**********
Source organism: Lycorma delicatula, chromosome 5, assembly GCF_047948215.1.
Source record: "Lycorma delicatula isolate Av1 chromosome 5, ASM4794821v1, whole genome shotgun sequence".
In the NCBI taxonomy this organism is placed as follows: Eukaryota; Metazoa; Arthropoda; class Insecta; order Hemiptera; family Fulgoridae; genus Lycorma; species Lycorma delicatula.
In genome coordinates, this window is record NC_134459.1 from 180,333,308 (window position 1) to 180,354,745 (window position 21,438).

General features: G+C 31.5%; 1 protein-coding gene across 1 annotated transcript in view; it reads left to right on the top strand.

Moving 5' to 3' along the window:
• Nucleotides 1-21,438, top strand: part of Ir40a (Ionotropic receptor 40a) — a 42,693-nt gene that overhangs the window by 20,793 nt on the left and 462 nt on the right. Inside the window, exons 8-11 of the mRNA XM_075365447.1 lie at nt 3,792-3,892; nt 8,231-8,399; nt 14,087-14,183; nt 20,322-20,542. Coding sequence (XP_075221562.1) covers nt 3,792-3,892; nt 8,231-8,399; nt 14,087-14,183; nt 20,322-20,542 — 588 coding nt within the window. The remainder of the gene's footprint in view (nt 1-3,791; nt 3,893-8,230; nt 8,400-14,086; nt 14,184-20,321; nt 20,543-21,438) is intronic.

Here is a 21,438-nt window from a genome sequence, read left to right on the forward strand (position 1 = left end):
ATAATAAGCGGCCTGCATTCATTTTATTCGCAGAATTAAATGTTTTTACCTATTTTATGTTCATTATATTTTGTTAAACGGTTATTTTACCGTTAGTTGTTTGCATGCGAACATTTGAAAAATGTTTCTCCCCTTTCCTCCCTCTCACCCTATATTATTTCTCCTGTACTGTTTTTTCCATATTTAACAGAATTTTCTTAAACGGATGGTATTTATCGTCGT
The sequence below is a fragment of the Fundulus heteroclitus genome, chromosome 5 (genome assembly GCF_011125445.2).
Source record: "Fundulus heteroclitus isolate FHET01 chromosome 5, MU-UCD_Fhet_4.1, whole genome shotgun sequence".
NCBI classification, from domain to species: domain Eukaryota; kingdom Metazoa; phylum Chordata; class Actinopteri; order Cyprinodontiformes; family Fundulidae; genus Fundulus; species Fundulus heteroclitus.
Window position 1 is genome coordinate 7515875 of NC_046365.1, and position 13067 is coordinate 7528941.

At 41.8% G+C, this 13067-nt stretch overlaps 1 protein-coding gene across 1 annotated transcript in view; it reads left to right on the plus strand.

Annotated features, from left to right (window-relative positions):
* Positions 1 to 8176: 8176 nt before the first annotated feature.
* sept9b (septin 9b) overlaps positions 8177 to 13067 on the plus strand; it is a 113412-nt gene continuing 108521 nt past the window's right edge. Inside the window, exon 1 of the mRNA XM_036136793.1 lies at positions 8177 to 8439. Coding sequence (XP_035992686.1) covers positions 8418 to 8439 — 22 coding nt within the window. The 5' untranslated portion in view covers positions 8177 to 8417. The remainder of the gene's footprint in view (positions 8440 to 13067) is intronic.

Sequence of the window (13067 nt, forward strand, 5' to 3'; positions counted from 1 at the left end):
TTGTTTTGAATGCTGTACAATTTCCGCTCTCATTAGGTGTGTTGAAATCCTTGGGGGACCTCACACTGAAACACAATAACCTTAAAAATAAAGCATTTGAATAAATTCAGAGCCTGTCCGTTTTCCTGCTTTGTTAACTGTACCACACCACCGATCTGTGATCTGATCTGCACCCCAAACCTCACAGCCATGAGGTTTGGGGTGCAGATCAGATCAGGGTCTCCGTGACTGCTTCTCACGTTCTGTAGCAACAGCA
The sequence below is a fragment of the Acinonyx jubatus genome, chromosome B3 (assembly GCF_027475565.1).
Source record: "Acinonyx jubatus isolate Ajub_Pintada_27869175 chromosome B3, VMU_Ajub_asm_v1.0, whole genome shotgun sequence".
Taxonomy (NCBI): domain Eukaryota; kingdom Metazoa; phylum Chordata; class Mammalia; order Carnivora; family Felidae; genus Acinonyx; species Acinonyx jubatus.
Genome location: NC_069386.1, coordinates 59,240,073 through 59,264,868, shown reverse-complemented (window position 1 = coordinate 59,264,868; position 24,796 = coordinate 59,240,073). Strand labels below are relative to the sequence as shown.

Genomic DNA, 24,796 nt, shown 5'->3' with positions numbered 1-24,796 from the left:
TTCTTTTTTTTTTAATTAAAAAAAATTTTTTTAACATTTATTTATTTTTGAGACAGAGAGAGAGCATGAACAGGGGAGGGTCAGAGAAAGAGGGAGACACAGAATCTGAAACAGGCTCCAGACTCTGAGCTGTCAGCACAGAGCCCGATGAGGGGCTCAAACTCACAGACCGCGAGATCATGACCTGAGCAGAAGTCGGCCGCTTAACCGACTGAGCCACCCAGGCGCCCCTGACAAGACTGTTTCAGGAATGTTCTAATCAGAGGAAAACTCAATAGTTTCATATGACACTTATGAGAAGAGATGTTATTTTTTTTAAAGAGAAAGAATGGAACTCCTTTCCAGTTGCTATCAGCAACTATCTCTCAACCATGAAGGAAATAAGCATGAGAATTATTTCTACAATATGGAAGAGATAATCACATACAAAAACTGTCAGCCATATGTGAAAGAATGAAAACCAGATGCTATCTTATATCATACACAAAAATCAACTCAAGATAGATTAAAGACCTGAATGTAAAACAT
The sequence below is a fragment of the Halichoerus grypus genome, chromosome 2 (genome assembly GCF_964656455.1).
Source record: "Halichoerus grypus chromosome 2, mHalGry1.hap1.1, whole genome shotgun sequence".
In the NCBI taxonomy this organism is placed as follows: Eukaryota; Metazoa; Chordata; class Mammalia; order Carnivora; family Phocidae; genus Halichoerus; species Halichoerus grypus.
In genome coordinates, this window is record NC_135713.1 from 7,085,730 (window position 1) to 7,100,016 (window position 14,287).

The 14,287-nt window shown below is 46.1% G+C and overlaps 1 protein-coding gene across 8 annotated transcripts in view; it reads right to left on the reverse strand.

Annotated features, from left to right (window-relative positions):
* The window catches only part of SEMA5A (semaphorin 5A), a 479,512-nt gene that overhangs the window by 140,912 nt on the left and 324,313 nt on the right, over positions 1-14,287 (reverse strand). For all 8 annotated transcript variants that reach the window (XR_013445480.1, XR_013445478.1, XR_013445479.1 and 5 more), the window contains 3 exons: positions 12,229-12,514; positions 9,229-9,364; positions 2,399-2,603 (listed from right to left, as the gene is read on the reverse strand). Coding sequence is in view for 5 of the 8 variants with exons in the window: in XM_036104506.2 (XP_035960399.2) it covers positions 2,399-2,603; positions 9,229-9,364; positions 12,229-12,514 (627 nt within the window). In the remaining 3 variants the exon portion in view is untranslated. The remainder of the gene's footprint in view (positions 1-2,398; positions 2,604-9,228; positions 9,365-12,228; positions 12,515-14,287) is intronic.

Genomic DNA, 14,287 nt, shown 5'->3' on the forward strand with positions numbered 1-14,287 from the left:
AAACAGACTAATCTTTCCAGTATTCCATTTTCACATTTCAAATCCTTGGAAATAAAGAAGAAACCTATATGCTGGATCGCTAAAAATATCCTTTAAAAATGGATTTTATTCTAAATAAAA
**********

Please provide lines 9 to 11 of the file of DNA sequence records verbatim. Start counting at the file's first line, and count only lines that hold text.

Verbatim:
ATAATAAGCGGCCTGCATTCATTTTATTCGCAGAATTAAATGTTTTTACCTATTTTATGTTCATTATATTTTGTTAAACGGTTATTTTACCGTTAGTTGTTTGCATGCGAACATTTGAAAAATGTTTCTCCCCTTTCCTCCCTCTCACCCTATATTATTTCTCCTGTACTGTTTTTTCCATATTTAACAGAATTTTCTTAAACGGATGGTATTTATCGTCGT
The sequence below is a fragment of the Fundulus heteroclitus genome, chromosome 5 (genome assembly GCF_011125445.2).
Source record: "Fundulus heteroclitus isolate FHET01 chromosome 5, MU-UCD_Fhet_4.1, whole genome shotgun sequence".